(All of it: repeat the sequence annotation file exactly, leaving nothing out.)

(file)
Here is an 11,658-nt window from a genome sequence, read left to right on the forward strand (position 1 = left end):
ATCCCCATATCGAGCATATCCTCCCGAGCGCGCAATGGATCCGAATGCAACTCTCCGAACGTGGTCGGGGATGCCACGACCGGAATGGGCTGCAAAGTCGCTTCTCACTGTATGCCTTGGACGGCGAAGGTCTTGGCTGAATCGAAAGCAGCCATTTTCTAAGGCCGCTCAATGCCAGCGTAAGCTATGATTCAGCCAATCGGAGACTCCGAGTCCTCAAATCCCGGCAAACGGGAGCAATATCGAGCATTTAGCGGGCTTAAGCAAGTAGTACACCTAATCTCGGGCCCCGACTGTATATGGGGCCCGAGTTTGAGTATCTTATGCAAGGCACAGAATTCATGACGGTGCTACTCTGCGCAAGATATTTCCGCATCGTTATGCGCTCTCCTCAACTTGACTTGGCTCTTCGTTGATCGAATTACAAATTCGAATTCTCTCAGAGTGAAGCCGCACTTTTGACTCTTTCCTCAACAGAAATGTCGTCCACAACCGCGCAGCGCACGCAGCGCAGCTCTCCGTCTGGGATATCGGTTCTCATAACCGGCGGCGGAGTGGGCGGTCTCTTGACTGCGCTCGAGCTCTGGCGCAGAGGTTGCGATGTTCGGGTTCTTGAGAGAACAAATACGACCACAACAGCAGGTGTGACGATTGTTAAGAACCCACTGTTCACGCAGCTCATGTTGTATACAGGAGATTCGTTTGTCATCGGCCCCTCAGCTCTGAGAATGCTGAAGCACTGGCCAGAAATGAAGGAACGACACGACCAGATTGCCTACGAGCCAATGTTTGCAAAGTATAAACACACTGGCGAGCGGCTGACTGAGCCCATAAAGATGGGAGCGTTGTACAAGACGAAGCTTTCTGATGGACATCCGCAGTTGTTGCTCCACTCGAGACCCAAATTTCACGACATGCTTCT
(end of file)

Here is an 11,658-nt window from a genome sequence, read left to right on the forward strand (position 1 = left end):
ATCCCCATATCGAGCATATCCTCCCGAGCGCGCAATGGATCCGAATGCAACTCTCCGAACGTGGTCGGGGATGCCACGACCGGAATGGGCTGCAAAGTCGCTTCTCACTGTATGCCTTGGACGGCGAAGGTCTTGGCTGAATCGAAAGCAGCCATTTTCTAAGGCCGCTCAATGCCAGCGTAAGCTATGATTCAGCCAATCGGAGACTCCGAGTCCTCAAATCCCGGCAAACGGGAGCAATATCGAGCATTTAGCGGGCTTAAGCAAGTAGTACACCTAATCTCGGGCCCCGACTGTATATGGGGCCCGAGTTTGAGTATCTTATGCAAGGCACAGAATTCATGACGGTGCTACTCTGCGCAAGATATTTCCGCATCGTTATGCGCTCTCCTCAACTTGACTTGGCTCTTCGTTGATCGAATTACAAATTCGAATTCTCTCAGAGTGAAGCCGCACTTTTGACTCTTTCCTCAACAGAAATGTCGTCCACAACCGCGCAGCGCACGCAGCGCAGCTCTCCGTCTGGGATATCGGTTCTCATAACCGGCGGCGGAGTGGGCGGTCTCTTGACTGCGCTCGAGCTCTGGCGCAGAGGTTGCGATGTTCGGGTTCTTGAGAGAACAAATACGACCACAACAGCAGGTGTGACGATTGTTAAGAACCCACTGTTCACGCAGCTCATGTTGTATACAGGAGATTCGTTTGTCATCGGCCCCTCAGCTCTGAGAATGCTGAAGCACTGGCCAGAAATGAAGGAACGACACGACCAGATTGCCTACGAGCCAATGTTTGCAAAGTATAAACACACTGGCGAGCGGCTGACTGAGCCCATAAAGATGGGAGCGTTGTACAAGACGAAGCTTTCTGATGGACATCCGCAGTTGTTGCTCCACTCGAGACCCAAATTTCACGACATGCTTCT